Small Axe Kitchen review

Small Axe's signature breakfast pasta: maccaruni with guanciale, peas, mint, salted ricotta and a slow-cooked egg.
Small Axe's signature breakfast pasta: maccaruni with guanciale, peas, mint, salted ricotta and a slow-cooked egg. Photo: Chris Hopkins

281 Victoria St Brunswick, VIC 3056

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Opening hours Daily 8am-3pm
Features Licensed, Outdoor seating, Accepts bookings, Food shop, Events
Prices Moderate (mains $20-$40)
Phone 03 9938 6061

Is there a more iconic brunch sight than an oozing yolk, a lazy spill of golden eggy sunshine? I think not. And yet, at Small Axe, a six-year-old cafe in Brunswick, they nevertheless manage to elevate an icon into something approaching true godliness: their egg flows not over mere toast but onto pasta, in the process creating one of Melbourne's most beautiful and beloved brunches.

Small Axe's breakfast pasta is the upshot when bacon and eggs on toast take a trip from Melbourne to southern Italy and back again. Maccaruni – a slinky twist of pasta – stands in for toast. It's tossed with crisped guanciale (cured pork jowl, subbing for bacon), peas and mint, then topped with salted ricotta and a slow-cooked egg.

The diner destroys the egg, prompting the yellow lava flow, then tumbles the elements to create a sticky mess of carbs and salted pig. Simple indeed and sublime for sure.

Small Axe Kitchen serves Sicilian-inspired brunches in Brunswick.
Small Axe Kitchen serves Sicilian-inspired brunches in Brunswick. Photo: Chris Hopkins

The pasta speaks to Small Axe's mission of bringing a taste of Sicily to Brunswick's brunch array. Chef Adam Pruckner's mother was born in Sicily; together with his event manager wife Kirstyn Tate, they've distilled dishes, ingredients and the culinary philosophy of Italy's rugged, resonant southern island and seamlessly woven them into a very Melbourne cafe experience.

Some dishes are explicitly Italian – the pork and veal meatballs have pine nuts and sultanas, just as Adam's nonna made them, and the mozzarella in carrozza is the kind of deep-fried cheese sandwich you can get on the streets of Palermo – but others are more subtle.

The hot dog stars a housemade Italian-style pork-and-fennel sausage; along with provolone cheese and chef's own red pepper relish, it's stuffed into a brioche bun as a kind of hat-tip to the Italian predilection of sweet pastries for breakfast.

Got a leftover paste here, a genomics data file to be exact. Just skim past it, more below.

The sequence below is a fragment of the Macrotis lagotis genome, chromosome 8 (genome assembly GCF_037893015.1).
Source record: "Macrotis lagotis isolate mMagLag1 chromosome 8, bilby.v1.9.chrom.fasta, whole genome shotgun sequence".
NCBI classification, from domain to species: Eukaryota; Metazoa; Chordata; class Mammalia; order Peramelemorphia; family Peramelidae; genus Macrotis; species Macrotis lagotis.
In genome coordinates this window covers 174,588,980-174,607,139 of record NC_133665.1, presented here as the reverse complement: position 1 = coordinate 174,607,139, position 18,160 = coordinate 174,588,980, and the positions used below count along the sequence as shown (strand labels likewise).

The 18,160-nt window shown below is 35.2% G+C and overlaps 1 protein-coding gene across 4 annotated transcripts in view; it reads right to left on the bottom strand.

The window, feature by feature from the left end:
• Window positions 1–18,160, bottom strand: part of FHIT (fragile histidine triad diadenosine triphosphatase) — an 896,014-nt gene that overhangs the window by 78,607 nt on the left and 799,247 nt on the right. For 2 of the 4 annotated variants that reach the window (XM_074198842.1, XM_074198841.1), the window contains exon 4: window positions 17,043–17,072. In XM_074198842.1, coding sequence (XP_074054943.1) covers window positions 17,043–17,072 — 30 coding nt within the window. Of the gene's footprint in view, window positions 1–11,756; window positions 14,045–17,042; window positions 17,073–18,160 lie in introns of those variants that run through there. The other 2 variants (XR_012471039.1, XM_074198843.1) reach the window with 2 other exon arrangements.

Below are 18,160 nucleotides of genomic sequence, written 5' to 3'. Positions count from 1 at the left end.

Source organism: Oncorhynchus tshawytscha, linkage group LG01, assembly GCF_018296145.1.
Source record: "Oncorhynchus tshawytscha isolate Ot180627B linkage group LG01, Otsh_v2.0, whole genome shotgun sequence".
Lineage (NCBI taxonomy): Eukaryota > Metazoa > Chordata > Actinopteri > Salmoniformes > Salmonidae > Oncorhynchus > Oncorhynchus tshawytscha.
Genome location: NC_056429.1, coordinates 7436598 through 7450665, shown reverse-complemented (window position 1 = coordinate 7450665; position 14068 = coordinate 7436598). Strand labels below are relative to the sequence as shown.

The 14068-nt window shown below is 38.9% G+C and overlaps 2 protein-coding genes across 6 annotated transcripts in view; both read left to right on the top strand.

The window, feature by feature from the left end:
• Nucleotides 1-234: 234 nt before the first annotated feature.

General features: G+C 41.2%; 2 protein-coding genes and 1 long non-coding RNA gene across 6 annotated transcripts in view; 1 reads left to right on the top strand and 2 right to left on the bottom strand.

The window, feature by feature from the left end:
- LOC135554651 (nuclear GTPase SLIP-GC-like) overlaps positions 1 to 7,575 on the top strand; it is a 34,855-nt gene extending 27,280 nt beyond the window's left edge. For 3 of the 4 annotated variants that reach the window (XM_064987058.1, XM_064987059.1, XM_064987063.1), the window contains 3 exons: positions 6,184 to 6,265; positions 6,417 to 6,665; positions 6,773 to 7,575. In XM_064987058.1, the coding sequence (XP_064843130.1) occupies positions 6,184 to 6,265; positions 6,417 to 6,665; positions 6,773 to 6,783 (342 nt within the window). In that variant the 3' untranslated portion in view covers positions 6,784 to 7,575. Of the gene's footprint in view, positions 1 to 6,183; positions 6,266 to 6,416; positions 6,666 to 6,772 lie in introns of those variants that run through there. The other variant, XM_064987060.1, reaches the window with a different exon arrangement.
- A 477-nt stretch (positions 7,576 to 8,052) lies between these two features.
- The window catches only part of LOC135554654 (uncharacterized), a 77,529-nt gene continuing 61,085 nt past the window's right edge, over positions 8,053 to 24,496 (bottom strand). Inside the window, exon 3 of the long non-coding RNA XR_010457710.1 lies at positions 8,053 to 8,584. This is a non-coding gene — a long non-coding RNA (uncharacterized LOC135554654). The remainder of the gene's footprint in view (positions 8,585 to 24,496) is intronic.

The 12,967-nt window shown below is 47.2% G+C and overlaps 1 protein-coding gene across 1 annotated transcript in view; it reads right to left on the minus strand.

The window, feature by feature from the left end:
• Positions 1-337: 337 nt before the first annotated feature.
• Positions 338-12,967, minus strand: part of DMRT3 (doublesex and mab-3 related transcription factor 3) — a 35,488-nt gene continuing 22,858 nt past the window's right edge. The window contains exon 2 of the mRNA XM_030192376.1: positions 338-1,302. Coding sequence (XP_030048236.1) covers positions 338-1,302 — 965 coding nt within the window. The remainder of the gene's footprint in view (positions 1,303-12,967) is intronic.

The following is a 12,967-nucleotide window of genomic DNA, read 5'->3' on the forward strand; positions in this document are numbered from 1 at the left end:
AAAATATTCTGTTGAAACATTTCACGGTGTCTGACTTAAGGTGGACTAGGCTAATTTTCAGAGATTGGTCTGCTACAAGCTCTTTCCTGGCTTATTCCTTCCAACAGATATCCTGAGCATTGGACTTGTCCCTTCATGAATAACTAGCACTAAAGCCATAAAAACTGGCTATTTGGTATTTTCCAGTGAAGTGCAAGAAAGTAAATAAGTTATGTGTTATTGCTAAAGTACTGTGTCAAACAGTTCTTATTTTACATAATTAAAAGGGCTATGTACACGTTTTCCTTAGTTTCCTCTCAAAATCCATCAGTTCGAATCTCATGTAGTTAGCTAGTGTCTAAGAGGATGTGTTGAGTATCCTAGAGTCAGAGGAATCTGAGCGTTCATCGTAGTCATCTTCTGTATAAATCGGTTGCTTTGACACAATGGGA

The L'Hot dog: pork and fennel sausage, provolone and red pepper relish in a brioche bun.
The L'Hot dog: pork and fennel sausage, provolone and red pepper relish in a brioche bun. Photo: Chris Hopkins

The French toast offers an approving nod to the Euro cake-in-the-morning approach while also expressing the peasant parsimony of the Sicilian kitchen. Bread crusts are saved and turned into a bread-and-butter pudding loaf that's then sliced, egged and fried to form the golden, crisp base for a Sangiovese-poached pear. It's a wholly enjoyable mash-up of luxury and frugality.

Smoked eggplant salad leans into the Arabic ingredients that invasion and occupation threaded through Sicily – the smokiness, almond hummus and pomegranate are big on flavour as well as a gentle history lesson.

Small Axe Kitchen looks small from the street front with its window perches and busy counter, but it goes a long way back and also has a dog-friendly side terrace with plenty of blankets for laying over winter-chilly laps.

French toast bread and butter pudding with Sangiovese-poached pear.
French toast bread and butter pudding with Sangiovese-poached pear. Photo: Chris Hopkins

Rather than drawing customers because it's new or trendy, this busy, confident cafe keeps people coming back because it's friendly, reliable, fanatical about quality and has a strong sense of identity.

How lovely it is to be somewhere that knows who it is and has worked out how to express it – and has an iconic egg dish to boot.

http://www.smallaxekitchen.com/